By Rick Kleban
The right site tells prospective patients what makes your practice special and gets site visitors to want to contact your practice, says Rick Kleban, co-founder of Radiant Strategy, a marketing consulting firm. He recommends seeking the services ofa marketing specialist to help determine the right digital strategy and what is needed from the website to make all of the marketing effective. Together, you can assess what changes are required for your practice’s website by looking at the following criteria.
Red Flags–Warning Signs that a Web Site Falls Short
Web site with a no clear message. That’s a sign you need guidance. If a prospective patient who’s never heard of you before isn’t able to breeze through your site quickly and figure out what your specialty is, your style (formal or casual) of dealing with patients, and why they should give you a chance (evidence of your professionalism and achievements), your site isn’t communicating the information it should.
Site doesn’t communicate doctor personality and approach. In a glance, can someone look at your web site and get to know the personality of the practice? With the abundance of doctors in the marketplace, and information at the fingers of patients, people are looking to see how your practice is different from all the rest. And just looking pretty is not the answer, as so many other doctors are making their sites look pretty, too. Prospective patients are looking for a practice that fits their personality and/or style. They want a practice in which they can feel comfortable. Your web site should communicate that. Working with a skilled marketing professional can help tease out what makes your practice “your practice.”
Search engines aren’t finding you.Your site probably isn’t optimized for search engines to pick it up, meaning its pages don’t contain key words and phrases prospective patients would type into Google when looking for you. Let’s say you’re a pediatric optometrist located in St. Petersburg, Fla., with a specialty in progressive myopia. Is your web site showing up near the top in the search engines when people type in “pediatric optometrist in St. Petersburg” or “children’s progressive myopia in St. Petersburg”? Would your site be listed near the top of the search results?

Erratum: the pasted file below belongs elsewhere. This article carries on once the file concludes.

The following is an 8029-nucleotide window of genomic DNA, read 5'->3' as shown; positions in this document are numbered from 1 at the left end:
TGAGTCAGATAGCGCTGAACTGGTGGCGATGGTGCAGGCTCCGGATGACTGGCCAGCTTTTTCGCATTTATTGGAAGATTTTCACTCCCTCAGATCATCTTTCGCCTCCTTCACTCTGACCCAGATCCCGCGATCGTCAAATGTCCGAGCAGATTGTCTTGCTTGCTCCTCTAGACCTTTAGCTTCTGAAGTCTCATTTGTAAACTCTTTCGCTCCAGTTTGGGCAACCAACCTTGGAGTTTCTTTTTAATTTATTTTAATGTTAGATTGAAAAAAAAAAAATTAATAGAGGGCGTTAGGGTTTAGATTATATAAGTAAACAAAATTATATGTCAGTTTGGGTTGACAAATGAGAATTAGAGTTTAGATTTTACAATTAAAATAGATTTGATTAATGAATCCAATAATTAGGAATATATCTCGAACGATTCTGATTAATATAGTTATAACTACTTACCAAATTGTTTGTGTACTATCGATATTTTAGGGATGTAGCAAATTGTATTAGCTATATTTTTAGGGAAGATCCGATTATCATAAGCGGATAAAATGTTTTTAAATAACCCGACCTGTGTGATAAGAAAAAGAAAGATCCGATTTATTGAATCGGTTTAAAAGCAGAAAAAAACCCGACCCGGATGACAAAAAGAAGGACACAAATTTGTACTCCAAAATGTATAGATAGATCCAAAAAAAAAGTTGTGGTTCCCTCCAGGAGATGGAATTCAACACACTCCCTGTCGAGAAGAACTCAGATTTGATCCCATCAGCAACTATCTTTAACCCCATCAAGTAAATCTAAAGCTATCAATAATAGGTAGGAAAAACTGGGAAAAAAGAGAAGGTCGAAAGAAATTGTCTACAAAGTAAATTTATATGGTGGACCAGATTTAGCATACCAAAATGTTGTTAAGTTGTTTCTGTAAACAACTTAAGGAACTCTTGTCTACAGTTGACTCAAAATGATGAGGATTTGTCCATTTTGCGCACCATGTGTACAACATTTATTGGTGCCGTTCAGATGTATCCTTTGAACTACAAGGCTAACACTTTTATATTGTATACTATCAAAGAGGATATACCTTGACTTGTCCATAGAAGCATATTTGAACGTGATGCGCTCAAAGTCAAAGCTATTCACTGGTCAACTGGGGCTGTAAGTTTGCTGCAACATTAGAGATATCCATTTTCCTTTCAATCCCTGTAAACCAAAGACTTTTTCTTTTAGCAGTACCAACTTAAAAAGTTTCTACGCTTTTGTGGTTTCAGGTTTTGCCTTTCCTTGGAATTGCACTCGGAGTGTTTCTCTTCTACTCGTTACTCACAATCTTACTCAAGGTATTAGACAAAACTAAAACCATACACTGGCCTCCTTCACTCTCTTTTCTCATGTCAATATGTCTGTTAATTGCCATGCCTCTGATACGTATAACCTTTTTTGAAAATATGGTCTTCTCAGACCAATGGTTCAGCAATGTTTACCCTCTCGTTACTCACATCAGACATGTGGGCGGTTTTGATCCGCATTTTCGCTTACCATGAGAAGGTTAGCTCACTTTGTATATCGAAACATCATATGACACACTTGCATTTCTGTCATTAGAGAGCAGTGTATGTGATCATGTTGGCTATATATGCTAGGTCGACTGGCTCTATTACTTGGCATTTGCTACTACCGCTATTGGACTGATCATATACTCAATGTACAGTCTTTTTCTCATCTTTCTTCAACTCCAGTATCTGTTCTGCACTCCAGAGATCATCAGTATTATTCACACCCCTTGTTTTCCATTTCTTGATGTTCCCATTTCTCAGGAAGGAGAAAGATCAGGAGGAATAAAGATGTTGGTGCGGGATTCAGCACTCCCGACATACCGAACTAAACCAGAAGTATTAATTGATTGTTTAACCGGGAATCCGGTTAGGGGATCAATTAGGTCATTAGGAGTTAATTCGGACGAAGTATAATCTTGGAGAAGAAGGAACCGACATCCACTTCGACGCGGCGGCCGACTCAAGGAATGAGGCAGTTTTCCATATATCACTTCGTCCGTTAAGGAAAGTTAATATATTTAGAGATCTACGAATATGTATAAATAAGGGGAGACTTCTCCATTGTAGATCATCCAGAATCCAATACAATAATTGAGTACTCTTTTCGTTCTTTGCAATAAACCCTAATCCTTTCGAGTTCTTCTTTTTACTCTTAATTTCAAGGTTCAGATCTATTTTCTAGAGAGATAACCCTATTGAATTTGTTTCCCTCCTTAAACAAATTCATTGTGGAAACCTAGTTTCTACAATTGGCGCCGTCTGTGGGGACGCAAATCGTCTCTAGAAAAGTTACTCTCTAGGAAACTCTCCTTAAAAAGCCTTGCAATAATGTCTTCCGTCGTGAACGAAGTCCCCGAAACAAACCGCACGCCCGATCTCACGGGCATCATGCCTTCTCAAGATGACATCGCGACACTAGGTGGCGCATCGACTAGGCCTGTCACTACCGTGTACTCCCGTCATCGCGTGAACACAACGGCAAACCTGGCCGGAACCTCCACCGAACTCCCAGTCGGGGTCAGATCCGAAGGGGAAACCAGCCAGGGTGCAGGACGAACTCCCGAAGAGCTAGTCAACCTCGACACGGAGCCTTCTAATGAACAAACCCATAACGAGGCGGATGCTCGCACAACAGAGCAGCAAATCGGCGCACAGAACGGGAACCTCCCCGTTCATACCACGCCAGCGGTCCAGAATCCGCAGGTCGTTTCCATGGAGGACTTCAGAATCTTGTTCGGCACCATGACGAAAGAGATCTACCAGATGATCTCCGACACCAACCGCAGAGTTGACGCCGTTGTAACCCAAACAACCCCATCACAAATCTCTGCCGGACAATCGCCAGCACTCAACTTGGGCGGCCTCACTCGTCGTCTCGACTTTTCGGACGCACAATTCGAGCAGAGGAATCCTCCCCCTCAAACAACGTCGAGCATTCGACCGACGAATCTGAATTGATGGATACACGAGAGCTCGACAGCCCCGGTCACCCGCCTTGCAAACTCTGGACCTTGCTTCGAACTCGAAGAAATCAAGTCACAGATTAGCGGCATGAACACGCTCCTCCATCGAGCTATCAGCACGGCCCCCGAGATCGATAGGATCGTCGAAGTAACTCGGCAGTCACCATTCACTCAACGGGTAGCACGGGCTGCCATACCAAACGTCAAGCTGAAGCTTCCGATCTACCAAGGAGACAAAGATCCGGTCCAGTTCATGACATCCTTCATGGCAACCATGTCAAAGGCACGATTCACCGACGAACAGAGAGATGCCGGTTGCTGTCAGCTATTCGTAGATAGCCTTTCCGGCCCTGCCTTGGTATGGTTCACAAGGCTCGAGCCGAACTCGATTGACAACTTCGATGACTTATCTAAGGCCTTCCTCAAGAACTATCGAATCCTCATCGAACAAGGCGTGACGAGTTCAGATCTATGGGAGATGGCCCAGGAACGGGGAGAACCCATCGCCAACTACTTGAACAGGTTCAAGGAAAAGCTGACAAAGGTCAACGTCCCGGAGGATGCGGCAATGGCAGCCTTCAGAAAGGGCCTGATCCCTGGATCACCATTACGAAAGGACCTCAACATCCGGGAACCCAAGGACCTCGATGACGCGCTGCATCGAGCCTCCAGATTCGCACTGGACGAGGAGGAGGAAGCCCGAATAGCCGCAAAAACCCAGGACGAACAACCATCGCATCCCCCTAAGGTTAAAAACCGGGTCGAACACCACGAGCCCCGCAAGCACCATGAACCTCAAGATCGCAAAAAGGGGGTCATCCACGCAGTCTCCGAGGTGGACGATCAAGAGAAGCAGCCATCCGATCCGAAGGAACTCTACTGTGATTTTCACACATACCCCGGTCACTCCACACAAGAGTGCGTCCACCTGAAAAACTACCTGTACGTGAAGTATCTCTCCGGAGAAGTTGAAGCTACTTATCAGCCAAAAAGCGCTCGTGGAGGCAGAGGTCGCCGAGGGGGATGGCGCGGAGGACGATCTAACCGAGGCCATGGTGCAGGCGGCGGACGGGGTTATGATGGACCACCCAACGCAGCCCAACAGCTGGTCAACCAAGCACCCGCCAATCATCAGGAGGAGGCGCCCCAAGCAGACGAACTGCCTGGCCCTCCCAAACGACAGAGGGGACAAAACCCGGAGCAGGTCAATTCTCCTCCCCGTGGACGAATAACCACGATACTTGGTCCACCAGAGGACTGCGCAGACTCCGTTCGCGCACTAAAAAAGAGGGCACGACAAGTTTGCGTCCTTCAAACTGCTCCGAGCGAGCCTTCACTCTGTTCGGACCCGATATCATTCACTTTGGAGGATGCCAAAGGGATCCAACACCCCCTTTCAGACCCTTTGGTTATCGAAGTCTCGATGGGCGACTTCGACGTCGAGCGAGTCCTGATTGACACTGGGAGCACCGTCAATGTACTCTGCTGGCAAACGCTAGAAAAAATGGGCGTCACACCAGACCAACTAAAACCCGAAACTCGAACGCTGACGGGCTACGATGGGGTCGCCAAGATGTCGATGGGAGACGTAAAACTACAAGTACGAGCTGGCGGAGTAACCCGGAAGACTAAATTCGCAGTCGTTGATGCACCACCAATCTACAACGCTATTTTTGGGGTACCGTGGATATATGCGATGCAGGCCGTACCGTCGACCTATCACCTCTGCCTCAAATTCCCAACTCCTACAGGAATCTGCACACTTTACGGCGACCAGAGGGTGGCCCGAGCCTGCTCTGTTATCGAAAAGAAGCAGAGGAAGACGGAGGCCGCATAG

You don’t know how to track your site traffic.A marketing consultant can use analytics to track who’s visiting your site, how they found your site, how often they visit your site, and how long they linger over which parts, and which parts they click on to drill down deeper. More importantly, they can tie those analytics to the number of calls and e-mails you receive from prospective patients, and the number of new patients you accumulate. The strategist also will do an ROI calculation to figure out how much you can spend to win each new patient, which will guide web redesign budgeting and all of your marketing. The key lesson is you don’t know until you start tracking. Every practice is different, and a good marketing consultant will make sure analytics are brought in to help determine what is needed.
Turning It Around: Working with a Digital Strategist
Stay involved in the process. I liken a doctor who hires a marketing consultant to redo a web site to a doctor who hires a builder to create a custom home. If the doctor only met with the builder once, before architecture drawings were rendered, and came back after it was built, odds are he or she would not be happy with the result. You also won’t be happy with a site you turn over to a consultant without staying involved in the redesign process.
Plan weekly phone or in-person meetings with your consultant.Discuss what the consultant learned that week by analyzing your practice. Discuss how that informs plans for a new site or revised site.
Carefully outline your dos and don’ts for the new site.If, for instance, you want to send a signal that you’re friendly and open, and are the type of doctor who wants patients to join your personal Facebook page and to call you by your first name, be clear about how informal you’d like the site’s language and the images to be.
Don’t let the marketing consultant turn you into something you’re not on your site.If you don’t see yourself as cool and hip, don’t allow a marketing strategist who thinks he or she is doing you a favor to create an avant-garde web site that creates a false picture of your personality and the spirit of your practice.
Push your strategist to give you benchmarks by which to measure the new site’s success.If your consultant doesn’t offer the information to you on his or her own, ask how the ROI of your new site compares to that of his or her other clients. Benchmarks don’t only answer the question, “Is this working,” but “Am I making as much money as I should given the field I’m in?”
Ask how the new site ties into your other marketing efforts.Ask how the new site can work with other marketing efforts such as print ads and e-mail marketing campaigns to boost your practice. Should you, for instance, use print ads to drive patients to the web site? A marketing strategist with digital acumen and experience can tie your marketing strategy, web, and otherwise, together to grow your patient base and long-term profits.
Rick Kleban is a co-founder of Radiant Strategy, a digital marketing company providing strategy, analytics, SEO, and design services to doctors and attorneys. He is a 10+ year veteran of the Internet marketing industry and has worked with clients including Coke, Procter & Gamble, Sebastian, Fekkai, Pantene, Victoria’s Secret, Bath & Body Works, The Limited, Highlights for Children, Hewlett Packard and The Home Depot. He holds a finance degree from Georgetown University and a masters in sociology from Ohio State University. He resides in Columbus, Ohio. Contact:firstname.lastname@example.org.